- Saudi Arabia’s escalation in Lebanon by holding its Prime Minister Saad Hariri and compelling his resignation has had the unintended consequence that Lebanon’s government is now likely to work more closely with Hizbullah.
- Saudi Arabia and its Gulf allies, the UAE and Bahrain, retain the option of expelling Lebanese foreign workers from their countries, severing banking relations with Lebanon, and divesting from the country, but this would all but end their leverage over the country.
- Saudi Arabia’s former main proxy, Hariri, now has an incentive to allow government business to proceed in the Council of Ministers, including by facilitating the issuance of contracts for energy exploration following the conclusion of the bidding round in October.
Lebanon’s Prime Minister Saad Hariri withdrew his resignation on 5 December 2017, one month after he had announced the decision.
On 4 November, Saad Hariri announced from Saudi Arabia that he was resigning as prime minister of Lebanon due to Iranian influence in the country and a “credible threat” against his life from Hizbullah. IHS Markit now assesses that the decision was forced, in content and in timing, by Saudi Arabia, notably Crown Prince Mohammad bin Salman, who is escalating a longstanding confrontation with Iran across the region. IHS Markit originally assessed that this would pave the way for extended political instability, as we had not anticipated that Hariri would revoke his resignation. Rumours of his resignation had been published in local media over previous months. Saudi Arabia’s detention of Hariri seems, however, to have backfired badly, with the unintended consequence that Hariri will probably be driven even closer to Hizbullah.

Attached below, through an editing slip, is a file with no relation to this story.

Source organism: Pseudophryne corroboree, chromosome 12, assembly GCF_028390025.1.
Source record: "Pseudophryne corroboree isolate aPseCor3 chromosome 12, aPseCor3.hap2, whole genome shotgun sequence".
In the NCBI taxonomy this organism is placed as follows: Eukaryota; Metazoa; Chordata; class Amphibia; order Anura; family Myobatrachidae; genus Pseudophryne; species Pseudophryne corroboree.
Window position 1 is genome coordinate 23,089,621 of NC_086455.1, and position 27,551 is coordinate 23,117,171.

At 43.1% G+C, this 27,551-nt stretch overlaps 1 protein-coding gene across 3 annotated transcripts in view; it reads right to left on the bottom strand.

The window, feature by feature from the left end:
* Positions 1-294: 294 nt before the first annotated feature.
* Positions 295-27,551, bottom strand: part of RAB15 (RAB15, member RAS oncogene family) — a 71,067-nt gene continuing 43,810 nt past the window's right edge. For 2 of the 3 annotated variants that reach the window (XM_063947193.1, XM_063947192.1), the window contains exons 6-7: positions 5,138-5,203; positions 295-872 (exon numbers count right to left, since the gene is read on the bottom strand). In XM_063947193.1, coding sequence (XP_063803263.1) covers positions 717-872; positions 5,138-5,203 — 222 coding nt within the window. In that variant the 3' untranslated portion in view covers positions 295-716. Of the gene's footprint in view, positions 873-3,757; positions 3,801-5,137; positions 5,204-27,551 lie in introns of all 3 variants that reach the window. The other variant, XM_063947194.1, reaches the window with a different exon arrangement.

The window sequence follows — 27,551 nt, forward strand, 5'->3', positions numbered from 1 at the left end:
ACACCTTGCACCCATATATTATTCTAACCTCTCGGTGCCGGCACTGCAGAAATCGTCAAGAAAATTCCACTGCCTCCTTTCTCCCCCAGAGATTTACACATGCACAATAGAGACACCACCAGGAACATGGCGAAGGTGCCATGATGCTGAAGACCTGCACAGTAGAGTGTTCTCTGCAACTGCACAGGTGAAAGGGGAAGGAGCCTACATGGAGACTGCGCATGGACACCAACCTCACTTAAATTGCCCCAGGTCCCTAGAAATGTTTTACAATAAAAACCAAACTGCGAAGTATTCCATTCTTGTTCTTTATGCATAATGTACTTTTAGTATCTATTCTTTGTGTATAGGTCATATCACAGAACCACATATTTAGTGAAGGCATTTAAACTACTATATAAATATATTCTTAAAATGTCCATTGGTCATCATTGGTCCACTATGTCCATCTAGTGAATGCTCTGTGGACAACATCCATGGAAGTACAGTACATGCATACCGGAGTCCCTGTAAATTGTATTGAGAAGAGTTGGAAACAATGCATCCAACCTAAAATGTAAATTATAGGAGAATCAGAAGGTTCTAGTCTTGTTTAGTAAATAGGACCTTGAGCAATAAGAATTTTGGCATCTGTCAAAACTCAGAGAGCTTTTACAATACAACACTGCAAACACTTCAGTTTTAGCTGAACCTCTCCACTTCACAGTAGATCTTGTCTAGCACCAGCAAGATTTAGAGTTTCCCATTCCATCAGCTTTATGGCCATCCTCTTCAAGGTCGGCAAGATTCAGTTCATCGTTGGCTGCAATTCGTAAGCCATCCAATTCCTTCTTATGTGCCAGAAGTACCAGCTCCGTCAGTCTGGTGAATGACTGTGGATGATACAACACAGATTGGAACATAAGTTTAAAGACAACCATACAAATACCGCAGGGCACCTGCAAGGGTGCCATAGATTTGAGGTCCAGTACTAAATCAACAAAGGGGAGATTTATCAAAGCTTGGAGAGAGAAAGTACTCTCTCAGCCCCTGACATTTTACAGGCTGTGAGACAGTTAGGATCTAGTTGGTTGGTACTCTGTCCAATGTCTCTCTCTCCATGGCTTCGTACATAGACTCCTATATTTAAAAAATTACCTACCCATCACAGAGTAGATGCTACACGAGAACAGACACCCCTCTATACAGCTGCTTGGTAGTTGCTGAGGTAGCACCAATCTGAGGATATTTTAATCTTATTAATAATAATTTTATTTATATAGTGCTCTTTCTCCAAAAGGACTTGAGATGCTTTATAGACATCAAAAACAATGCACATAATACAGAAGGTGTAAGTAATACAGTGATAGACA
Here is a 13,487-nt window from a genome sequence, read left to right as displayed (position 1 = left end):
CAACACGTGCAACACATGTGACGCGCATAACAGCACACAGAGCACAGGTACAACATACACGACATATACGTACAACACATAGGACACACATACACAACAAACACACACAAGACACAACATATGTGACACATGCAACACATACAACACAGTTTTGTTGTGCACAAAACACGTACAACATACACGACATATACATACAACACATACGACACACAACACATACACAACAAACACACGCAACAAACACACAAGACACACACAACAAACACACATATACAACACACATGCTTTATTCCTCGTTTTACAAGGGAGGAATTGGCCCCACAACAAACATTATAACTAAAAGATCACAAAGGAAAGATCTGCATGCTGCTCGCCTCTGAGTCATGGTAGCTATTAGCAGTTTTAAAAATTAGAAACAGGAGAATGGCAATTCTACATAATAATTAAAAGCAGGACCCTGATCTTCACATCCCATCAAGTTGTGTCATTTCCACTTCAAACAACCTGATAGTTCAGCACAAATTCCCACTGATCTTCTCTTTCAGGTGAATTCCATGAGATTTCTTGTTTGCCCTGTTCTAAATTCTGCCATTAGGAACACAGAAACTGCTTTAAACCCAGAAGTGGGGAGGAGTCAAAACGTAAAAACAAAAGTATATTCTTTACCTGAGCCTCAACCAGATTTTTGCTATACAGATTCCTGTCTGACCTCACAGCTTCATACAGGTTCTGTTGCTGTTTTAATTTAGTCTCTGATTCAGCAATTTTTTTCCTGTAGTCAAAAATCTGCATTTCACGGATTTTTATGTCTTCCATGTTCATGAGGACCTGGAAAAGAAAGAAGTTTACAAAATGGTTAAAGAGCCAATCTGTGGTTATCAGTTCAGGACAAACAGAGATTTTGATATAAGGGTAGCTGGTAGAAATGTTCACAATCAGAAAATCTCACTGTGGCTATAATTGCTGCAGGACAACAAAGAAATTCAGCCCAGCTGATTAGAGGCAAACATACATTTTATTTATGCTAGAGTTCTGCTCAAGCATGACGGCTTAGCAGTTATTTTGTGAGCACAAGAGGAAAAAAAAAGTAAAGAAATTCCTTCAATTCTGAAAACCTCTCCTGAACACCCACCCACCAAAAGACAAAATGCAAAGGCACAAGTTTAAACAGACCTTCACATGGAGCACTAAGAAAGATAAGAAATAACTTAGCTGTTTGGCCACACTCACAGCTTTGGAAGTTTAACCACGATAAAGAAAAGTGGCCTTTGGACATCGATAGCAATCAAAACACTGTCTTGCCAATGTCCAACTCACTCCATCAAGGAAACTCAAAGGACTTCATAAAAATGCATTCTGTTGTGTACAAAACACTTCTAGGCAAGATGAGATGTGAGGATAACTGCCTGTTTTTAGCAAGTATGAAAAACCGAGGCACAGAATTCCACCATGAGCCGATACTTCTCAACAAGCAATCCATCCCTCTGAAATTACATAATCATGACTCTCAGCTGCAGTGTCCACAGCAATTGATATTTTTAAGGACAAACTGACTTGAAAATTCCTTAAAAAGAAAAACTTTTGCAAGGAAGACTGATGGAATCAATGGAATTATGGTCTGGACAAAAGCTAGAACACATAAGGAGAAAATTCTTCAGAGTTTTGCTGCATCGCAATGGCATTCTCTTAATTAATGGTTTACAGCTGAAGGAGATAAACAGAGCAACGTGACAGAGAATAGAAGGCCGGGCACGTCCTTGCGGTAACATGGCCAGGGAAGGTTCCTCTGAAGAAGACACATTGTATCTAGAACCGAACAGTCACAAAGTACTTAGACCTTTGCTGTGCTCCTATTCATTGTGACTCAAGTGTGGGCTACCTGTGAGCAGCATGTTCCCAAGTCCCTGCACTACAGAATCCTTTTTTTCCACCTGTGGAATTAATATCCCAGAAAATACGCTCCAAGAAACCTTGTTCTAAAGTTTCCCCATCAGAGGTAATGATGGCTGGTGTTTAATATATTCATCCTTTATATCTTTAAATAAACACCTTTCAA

According to several foreign media reports and IHS Markit sources, countries with key stakes in Lebanon’s stability, such as France and the US, intervened to convince Saudi Arabia to release Lebanon’s Prime Minister and allow him to leave the country with his family.
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